With applications such as Paint and the Snipping Tool being redesigned for Windows 11, the Clock app has also had the same treatment, but with some surprising features.
Microsoft is focused on making sure that the user experience is unified across the operating system and its applications, but there’s also been some time made to see how new features could be integrated to better help users.
While the Clock app is something that was only really used to tell between different time zones and setting up agendas, it looks as though Microsoft is giving it a big overhaul to make it even more useful.
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What’s new for Clock?
The feature is known as Focus Sessions, and lets you create a Focus Timer that will allow you to set a certain amount of time to complete a task, while giving you notice when a break is due. Spotify integration is also included, so you can have a playlist in the background as the timer counts down.
Microsoft’s To Do app also gets some nice integration, where you can set out which tasks you want to complete for the day, which will work in tandem with the Focus Sessions, so you can spend an equal amount of time on each task.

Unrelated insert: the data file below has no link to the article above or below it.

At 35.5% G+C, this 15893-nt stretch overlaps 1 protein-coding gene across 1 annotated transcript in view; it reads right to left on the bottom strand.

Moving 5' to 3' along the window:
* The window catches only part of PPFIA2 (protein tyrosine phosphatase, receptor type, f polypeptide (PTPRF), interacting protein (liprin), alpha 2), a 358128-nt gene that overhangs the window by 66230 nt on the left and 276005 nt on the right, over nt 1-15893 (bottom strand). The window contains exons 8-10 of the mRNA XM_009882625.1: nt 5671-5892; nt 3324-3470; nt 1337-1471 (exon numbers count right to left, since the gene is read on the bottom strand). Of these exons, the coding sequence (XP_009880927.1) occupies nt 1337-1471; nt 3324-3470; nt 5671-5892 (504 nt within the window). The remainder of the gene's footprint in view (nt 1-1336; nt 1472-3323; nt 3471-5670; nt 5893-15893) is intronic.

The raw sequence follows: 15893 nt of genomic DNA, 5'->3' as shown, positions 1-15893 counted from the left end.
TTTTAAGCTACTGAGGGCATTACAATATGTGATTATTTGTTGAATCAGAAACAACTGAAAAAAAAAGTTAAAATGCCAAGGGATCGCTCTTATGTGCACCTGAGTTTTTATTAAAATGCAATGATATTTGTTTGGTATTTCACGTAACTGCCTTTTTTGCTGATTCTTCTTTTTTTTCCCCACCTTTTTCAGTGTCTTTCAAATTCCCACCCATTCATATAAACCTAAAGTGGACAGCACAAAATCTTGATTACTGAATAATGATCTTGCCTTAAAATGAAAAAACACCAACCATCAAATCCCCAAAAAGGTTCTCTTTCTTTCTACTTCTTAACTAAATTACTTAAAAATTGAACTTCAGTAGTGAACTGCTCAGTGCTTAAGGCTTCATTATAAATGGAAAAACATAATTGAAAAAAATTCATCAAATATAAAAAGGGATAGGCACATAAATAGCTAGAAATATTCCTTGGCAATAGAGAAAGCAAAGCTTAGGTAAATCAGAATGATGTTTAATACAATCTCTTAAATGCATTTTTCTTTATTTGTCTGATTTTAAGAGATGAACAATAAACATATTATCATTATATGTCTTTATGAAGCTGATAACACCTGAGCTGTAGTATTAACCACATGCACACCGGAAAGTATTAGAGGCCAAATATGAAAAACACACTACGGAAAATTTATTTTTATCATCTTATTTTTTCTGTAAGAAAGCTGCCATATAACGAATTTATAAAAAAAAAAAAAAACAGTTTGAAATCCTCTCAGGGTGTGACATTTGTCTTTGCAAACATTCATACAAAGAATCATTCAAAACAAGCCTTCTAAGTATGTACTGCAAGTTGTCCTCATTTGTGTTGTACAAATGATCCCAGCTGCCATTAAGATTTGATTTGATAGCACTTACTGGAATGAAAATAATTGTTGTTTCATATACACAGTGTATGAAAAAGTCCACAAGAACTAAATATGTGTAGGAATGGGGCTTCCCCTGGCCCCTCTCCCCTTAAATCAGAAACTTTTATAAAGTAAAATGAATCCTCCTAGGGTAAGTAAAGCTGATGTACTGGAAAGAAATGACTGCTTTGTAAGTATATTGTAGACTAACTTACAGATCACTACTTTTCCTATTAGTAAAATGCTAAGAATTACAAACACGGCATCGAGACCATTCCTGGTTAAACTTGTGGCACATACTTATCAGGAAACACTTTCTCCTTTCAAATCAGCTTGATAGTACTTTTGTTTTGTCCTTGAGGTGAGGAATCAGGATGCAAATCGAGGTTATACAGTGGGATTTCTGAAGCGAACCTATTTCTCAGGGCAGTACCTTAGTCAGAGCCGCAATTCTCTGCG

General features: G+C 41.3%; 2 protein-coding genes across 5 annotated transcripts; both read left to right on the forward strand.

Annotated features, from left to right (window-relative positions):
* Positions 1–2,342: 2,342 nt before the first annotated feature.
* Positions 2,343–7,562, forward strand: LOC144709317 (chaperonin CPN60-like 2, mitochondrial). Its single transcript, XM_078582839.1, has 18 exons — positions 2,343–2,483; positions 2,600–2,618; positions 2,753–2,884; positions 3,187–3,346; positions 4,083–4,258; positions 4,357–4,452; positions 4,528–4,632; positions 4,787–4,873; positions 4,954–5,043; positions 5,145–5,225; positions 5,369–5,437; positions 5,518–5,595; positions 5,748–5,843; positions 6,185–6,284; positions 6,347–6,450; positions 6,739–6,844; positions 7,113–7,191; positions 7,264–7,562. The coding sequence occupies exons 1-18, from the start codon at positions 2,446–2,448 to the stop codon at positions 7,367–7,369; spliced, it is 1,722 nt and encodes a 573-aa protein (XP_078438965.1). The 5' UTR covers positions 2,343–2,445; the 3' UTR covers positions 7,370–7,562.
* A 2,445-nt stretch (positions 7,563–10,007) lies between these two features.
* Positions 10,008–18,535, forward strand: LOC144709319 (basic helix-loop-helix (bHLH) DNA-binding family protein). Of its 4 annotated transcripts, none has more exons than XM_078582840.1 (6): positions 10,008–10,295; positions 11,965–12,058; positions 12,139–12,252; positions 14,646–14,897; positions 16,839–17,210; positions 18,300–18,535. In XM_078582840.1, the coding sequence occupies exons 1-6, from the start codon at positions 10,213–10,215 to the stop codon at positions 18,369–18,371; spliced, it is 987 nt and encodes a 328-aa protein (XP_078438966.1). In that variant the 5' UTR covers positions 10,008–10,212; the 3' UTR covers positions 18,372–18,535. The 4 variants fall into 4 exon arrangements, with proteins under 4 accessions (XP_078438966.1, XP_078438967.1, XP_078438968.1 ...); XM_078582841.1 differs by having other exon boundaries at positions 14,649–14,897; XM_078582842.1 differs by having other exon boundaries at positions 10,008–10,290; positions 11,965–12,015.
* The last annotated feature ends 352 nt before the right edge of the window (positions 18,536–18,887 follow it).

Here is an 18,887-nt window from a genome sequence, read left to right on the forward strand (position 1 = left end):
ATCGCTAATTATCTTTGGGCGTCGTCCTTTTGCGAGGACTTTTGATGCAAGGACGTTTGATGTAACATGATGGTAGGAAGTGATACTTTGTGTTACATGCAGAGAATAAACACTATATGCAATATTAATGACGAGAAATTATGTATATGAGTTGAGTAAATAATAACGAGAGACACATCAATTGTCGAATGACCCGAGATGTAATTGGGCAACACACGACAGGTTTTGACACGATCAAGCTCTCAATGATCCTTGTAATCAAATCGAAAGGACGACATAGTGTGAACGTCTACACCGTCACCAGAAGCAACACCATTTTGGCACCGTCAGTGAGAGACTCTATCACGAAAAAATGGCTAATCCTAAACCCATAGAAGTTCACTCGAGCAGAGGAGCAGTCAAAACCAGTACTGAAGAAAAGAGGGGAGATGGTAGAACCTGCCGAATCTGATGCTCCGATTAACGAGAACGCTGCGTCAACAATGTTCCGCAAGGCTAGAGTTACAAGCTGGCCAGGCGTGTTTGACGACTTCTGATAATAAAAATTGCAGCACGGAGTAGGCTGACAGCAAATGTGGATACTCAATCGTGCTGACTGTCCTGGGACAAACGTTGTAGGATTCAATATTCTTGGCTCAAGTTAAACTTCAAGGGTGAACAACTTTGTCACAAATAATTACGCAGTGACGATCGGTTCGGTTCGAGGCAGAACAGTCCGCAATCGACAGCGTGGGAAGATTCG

Another first look from the team...#FocusSessions on #Windows11 coming soon. This has been a game-changer for me, especially with @Spotify integration #Productivity #Creativity #WindowsInsiders pic.twitter.com/HfJh4niDiSAugust 5, 2021
Alongside this, there’s also the usual timers, alarms, stopwatches and world clocks that the app is known for, but all in the new Fluent Design language that Windows 11’s look is now based around.
The update is slowly rolling out to Insider users who have Windows 11 installed with Build number 22000.160.
Analysis: Time to go the distance
Sometimes it’s the little changes that can make the biggest difference, and it looks as though Microsoft is fully aware of this for Windows 11.
Users have their own favored apps that they use every day, but there are some apps in Windows that haven’t seen a significant update in years. These apps are also rarely integrated with other apps in Windows, which makes them sometimes feel out of place.
This is looking to change for the better with Windows 11, with even the Clock app now getting some major new features, alongside other legacy apps like Paint, Snipping Tool and Calculator.
With these iconic apps getting big changes,, it will be interesting to see whether other aspects of Windows will also see a redesign. Windows 11 has seen the refreshed appearance of the context menu when you right click, a small aspect that’s not seen an update since Windows XP in 2001.
With plenty more applications still looking like they belong to Windows 8 and Windows Vista, it’s a perfect opportunity in the coming months and years for Microsoft to refresh the look of all its applications, even the ones that are only used by power users, such as Devices and Printers.
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